If you plan to explore several places and want to do so on your own terms, consider renting a car or a scooter for the duration of your stay. It can often be worth the price if you intend to hit several places. Though scooters are cheap and easy to ride, we don’t recommend renting unless you’ve got a license, insurance, and experience. The repercussions really aren’t worth it. Driving in Bangkok can be very different from driving back home, and you’ll find that you need a lot of road savvy. If you do decide to chance a scooter, wear a proper helmet and thick clothes so that in case you do happen to get into an accident, you won’t be as badly hurt.

If you’re traveling in a bigger group or with your family, consider renting a car. It isn’t all that hard to find a car rental shop in the area, and there are lots of gas stations where you can fuel up. Don’t forget - in Thailand, you’ve got to drive on the left side of the road. Don’t just hit the gas when the light turns green too - always look around and be aware of everything going on.

With any rental vehicle, be sure you inspect it well before heading out. Take photos of any damages that were already there so you aren’t charged for them upon returning.

Ferry and boat services
Phuket is an island city, after all. There are ferries, speedboats, and longtails galore. If you want to spend a day on a nearby island or on the mainland, catch a ferry or a speedboat from Rassada Pier, which isn’t too far from Phuket Town. Whether you want to hit Koh Phi Phi or Koh Lipe, you’ll find a way to get there here. If you want to visit Krabi Town, head to Numchai Pier or the Sea Angel Pier. Bang Rong Pier is the place to be if you’re trying to get to Koh Yao. Keep in mind that during rainy season, there may be cancellations or cessation of service until the water calms down.

Just as you could look to hire a taxi for the entire day, you could also hire a longtail or a speedboat for a day of ocean travel. This is great for island hopping, exploring the coastline, or even fishing! You’ll find willing boaters for hire on just about every pier.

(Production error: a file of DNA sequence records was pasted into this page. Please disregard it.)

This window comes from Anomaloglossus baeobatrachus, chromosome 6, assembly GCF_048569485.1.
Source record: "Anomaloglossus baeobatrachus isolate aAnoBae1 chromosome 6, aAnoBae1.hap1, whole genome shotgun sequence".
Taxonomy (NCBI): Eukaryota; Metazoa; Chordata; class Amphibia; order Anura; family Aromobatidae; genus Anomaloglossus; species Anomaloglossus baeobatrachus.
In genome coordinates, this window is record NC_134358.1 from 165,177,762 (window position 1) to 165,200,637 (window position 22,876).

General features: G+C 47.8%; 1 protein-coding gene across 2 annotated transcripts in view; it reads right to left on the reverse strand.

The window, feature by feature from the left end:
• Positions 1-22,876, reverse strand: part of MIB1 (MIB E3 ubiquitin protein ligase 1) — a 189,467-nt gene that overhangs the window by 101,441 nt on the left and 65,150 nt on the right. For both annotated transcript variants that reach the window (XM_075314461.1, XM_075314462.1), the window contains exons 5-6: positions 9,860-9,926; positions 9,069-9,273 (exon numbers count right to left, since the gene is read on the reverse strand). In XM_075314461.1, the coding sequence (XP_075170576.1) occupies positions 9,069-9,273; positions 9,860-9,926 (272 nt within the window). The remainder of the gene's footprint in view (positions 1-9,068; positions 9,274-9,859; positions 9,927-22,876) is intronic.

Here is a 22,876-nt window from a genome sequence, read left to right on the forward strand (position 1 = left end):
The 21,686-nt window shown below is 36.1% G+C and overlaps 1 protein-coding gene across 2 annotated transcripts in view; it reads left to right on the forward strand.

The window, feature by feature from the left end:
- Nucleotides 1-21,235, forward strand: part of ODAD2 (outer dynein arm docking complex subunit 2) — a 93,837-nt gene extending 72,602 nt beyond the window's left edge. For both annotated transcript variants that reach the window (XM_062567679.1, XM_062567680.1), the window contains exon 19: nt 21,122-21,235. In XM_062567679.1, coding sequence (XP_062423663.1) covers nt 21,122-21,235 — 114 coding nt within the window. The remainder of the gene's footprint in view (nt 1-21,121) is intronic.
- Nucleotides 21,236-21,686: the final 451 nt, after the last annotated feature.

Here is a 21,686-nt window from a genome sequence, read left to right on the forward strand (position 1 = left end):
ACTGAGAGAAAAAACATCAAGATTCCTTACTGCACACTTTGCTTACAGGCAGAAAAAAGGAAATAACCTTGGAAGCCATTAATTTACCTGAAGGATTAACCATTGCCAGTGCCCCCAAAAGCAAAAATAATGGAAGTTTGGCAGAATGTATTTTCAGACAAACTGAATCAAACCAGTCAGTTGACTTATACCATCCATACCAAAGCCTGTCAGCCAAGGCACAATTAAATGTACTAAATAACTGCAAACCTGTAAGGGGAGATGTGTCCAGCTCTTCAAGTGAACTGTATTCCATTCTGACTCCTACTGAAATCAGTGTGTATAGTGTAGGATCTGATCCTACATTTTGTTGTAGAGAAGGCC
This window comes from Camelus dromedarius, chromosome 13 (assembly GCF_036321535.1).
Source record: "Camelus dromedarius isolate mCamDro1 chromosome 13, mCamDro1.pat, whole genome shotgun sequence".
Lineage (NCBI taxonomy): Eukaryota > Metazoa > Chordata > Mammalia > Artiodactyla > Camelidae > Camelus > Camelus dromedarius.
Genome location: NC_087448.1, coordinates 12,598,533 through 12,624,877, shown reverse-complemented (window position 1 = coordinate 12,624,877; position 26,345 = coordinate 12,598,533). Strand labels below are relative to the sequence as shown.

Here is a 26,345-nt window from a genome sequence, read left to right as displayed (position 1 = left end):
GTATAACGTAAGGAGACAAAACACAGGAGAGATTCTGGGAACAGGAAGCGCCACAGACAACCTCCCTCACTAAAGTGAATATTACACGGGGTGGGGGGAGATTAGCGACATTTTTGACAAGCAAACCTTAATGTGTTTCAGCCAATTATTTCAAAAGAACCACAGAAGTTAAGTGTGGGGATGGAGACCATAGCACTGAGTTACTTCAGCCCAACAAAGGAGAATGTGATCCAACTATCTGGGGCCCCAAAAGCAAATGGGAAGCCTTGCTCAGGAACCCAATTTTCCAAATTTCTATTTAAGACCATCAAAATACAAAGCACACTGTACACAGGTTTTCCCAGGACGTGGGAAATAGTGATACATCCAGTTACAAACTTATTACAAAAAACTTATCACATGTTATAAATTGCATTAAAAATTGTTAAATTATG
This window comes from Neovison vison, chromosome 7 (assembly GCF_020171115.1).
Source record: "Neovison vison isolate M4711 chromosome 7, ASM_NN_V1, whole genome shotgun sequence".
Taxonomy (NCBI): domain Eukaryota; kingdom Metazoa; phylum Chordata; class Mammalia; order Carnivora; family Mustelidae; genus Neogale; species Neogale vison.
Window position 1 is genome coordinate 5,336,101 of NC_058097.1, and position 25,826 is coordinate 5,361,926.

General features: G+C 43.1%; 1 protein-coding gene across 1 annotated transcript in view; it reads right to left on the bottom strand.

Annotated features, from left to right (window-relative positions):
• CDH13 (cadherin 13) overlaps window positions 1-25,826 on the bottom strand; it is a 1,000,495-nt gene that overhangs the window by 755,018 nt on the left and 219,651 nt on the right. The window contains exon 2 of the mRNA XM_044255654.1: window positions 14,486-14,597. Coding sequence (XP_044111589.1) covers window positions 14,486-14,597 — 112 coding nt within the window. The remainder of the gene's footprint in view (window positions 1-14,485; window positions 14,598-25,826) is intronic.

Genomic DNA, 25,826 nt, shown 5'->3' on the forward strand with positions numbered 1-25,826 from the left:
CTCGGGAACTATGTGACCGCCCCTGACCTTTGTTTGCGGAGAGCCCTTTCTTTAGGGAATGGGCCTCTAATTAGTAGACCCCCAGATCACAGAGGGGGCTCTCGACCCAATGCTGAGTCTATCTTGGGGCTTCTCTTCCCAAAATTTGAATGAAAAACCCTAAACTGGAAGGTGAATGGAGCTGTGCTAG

Inter-city buses and minivans
Phuket is an island, but you can get there by vehicle thanks to a long bridge connecting it to the mainland. This means that flying isn’t your only way to get to and from this resort island. There are buses and vans that can take you to Bangkok, Hat Yai, Huahin, or even Phang Nga.

For those nearby destinations, head to the bus terminal located in the middle of Phuket Old Town. For longer journeys to Bangkok or other provinces, head to the newer bus terminal a short distance away.
It would be a good idea for you to reserve your seat in advance so that you’ve got a spot saved at the time you’d like to leave, otherwise you may show up and find that they are fully booked.

Of course, you can always get to and from Phuket by plane. The international airport on this island is an extraordinarily busy one, hosting airlines like Thai Air Asia, Thai Airways International, Thai Vietjet Air, Bangkok Airways, and much more. There are also international airlines - British Airways, Emirates, Finnair, and China Airlines, among others. You can find your way to plenty of places here, whether you wish to travel to a domestic destination or an international one.

To get to the airport, head down to the Phuket Bus Terminal and get on an airport bus, or even get on at either Phanthep Condotown, Central Festival Phuket, the Heroine Monument, and Thalang district Office.

Flights, especially domestic ones, are becoming cheaper and cheaper as airlines compete, so do consider this option as it will often cost you less AND get you to your destination more quickly.